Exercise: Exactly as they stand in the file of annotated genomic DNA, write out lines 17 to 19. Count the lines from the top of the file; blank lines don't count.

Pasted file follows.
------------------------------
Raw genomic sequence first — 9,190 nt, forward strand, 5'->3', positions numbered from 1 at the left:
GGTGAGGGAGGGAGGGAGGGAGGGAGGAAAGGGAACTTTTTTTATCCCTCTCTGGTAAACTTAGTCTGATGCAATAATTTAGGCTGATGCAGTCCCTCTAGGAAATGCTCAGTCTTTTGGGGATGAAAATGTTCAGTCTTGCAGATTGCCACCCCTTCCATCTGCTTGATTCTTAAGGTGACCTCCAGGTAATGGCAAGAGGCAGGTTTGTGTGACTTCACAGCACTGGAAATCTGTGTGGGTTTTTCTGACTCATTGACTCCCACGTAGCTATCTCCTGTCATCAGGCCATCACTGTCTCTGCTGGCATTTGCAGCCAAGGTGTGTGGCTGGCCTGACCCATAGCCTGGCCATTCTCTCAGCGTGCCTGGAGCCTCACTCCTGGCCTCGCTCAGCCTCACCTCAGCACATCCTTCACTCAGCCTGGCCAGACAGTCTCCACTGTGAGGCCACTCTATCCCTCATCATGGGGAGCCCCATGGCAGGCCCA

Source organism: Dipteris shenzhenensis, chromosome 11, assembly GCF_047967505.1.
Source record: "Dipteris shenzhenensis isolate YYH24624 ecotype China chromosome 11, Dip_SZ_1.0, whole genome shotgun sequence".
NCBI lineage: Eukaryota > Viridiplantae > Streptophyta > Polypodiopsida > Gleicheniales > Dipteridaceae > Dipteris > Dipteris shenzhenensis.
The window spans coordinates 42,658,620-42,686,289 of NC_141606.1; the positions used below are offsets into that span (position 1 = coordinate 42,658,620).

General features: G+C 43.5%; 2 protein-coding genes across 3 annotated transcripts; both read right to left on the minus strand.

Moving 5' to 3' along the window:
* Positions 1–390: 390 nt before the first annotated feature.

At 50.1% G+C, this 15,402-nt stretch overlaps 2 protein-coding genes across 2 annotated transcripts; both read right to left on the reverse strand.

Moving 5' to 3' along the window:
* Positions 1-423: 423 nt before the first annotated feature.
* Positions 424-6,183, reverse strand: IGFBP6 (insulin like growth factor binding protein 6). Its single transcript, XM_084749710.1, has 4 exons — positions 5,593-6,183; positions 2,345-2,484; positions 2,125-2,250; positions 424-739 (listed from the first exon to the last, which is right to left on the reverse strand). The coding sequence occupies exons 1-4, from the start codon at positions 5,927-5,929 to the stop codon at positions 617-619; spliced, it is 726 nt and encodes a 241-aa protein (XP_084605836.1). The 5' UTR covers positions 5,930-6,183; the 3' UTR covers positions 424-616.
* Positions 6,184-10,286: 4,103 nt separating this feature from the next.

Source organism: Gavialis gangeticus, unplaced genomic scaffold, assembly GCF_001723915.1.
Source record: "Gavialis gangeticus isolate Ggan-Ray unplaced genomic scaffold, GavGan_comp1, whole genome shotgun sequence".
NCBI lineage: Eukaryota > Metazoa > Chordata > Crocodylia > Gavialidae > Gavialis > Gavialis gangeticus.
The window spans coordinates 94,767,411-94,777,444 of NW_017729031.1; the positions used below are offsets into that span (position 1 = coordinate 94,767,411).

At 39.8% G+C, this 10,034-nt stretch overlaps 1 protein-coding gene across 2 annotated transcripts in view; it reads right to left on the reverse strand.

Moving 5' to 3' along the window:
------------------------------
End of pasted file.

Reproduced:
NCBI lineage: Eukaryota > Metazoa > Chordata > Crocodylia > Gavialidae > Gavialis > Gavialis gangeticus.
The window spans coordinates 94,767,411-94,777,444 of NW_017729031.1; the positions used below are offsets into that span (position 1 = coordinate 94,767,411).

At 39.8% G+C, this 10,034-nt stretch overlaps 1 protein-coding gene across 2 annotated transcripts in view; it reads right to left on the reverse strand.